How to Grow Vitex Chaste Flowering Shrubs and Trees

Vitex agnus-castus

Vitex is one of the most liberally reseeding plants I have ever grown.

In an interesting twist, it got a couple of its nicknames – chaste plant and monk’s pepper – from old beliefs that utilizing potions made from the plant’s berries helped maidens remain maidenly, and helped monks adhere to their vows of chastity.

Hardy in Zones 6 to 9, V. agnus-castus is sometimes referred to as “lilac of the South” because its beautiful, five- to 12-inch purple, lavender, off-white, or light pink flower spikes resemble those of lilac. Other nicknames include sage tree, and Indian spice vitex.

A close up vertical image of a deep blue flower spike of a vitex or chase shrub. To the center and bottom of the frame is green and white printed text.

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Yet another nickname, hemp tree, stems from the appearance of plant’s leaves, which resemble those of the cannabis plant. Fortunately, the DEA has never beat down my door.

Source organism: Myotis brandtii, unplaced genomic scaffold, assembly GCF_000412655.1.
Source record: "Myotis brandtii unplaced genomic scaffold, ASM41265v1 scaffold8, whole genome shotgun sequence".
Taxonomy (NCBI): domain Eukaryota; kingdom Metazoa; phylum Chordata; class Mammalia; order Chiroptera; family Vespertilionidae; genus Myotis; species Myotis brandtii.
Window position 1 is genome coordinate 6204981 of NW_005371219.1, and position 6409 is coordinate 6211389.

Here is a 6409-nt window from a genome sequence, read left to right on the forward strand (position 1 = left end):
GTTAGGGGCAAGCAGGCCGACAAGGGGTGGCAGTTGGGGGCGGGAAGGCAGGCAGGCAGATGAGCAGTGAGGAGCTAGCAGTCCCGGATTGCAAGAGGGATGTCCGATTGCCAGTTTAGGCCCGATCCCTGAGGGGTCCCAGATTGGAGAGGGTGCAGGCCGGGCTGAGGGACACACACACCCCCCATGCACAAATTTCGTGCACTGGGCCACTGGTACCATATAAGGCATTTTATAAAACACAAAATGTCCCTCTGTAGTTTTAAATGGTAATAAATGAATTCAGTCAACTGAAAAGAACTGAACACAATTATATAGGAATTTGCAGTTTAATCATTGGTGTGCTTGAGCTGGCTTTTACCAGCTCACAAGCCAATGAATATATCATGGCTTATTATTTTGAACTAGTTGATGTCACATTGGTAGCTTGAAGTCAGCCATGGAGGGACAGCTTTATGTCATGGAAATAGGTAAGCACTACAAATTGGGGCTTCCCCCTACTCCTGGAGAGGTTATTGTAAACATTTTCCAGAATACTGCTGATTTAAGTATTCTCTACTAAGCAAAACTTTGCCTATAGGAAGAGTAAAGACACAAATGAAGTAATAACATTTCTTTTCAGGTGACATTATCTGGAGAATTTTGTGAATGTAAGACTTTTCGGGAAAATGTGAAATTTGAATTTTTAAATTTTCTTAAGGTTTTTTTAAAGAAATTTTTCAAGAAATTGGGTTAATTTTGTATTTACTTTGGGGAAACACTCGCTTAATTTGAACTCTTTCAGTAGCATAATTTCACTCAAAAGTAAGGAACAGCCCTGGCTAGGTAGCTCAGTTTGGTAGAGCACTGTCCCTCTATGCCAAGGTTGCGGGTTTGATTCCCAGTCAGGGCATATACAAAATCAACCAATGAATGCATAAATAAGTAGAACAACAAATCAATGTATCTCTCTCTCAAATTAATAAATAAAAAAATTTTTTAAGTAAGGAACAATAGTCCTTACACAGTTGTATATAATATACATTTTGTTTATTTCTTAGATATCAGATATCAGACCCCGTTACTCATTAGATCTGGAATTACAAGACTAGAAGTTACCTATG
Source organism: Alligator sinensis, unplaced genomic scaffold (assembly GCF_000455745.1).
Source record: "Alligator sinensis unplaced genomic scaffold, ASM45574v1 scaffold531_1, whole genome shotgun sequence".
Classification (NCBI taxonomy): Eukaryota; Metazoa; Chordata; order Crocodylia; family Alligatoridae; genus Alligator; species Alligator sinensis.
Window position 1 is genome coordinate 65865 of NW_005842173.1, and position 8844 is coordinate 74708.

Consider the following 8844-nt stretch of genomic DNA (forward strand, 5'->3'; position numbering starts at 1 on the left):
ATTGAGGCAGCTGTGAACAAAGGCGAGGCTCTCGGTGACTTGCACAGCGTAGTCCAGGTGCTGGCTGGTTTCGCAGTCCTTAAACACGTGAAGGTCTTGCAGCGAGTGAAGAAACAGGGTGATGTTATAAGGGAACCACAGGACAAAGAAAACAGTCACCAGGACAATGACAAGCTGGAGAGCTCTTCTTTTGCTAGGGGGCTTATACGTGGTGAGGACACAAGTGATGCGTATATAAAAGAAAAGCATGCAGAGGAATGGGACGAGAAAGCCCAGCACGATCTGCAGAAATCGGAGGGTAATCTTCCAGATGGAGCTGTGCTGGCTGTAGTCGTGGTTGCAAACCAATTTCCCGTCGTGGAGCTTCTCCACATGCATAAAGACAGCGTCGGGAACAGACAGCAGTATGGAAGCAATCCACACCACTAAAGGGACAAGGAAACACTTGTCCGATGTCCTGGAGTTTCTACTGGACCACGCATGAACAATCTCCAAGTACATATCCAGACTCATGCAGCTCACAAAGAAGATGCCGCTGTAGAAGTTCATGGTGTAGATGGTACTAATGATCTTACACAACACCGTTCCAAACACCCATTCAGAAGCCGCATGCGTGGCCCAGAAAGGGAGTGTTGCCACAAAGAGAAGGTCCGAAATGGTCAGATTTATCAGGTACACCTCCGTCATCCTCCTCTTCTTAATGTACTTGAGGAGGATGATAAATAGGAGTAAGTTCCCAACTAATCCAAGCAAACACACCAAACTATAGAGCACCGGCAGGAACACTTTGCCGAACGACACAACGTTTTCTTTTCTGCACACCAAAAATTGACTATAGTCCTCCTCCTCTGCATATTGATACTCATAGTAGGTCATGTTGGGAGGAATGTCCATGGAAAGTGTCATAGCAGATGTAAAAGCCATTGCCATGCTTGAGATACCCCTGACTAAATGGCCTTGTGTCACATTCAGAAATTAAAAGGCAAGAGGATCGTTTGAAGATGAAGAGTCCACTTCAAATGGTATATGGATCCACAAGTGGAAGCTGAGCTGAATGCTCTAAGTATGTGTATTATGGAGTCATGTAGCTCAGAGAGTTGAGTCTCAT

This butterfly-attractor can be pruned into shrub form, or allowed to reach tree heights – 15 to 20 feet – with a spread as wide as 10 to 15 feet. As a tree, expect it to be multi-trunked and vase-shaped, similar to crape myrtle.

A close up vertical image of the pointy narrow green leaves of Vitex agnus-castus growing radially around a center point with a longer leaf at the peak, on a shrub with several main branches.
Photo by Gretchen Heber.

Native to China and India, V. agnus-castus has been planted in the United States for many years, and this fast-growing and deer-resistant plant has even naturalized in the southern United States.

Here’s what’s to come in this article:

Let’s take a look at the history and growing habits of this attractive plant, so you can grow your own.

A Plethora of Purposes

Ancient Egyptians, Greeks, and Romans ascribed many healing powers to the seeds of vitex, mostly gastrointestinal.

And as I mentioned above, vitex has long been associated with sexual passion, or rather, a lack of it. Ancients put the leaves in the beds of maidens whose maidenhood they wished to preserve.

A close up vertical image of the purple flower spikes of Vitex agnus-castus with skinny light green leaves pictured in light sunshine.

Today, some women take vitex-containing supplements to ease symptoms associated with premenstrual syndrome. Other people take it to curb acne.

Happy to Reproduce (And Where to Buy)

Vitex loves hot and dry growing conditions. It wants full sun and well-draining soil – either acidic or alkaline.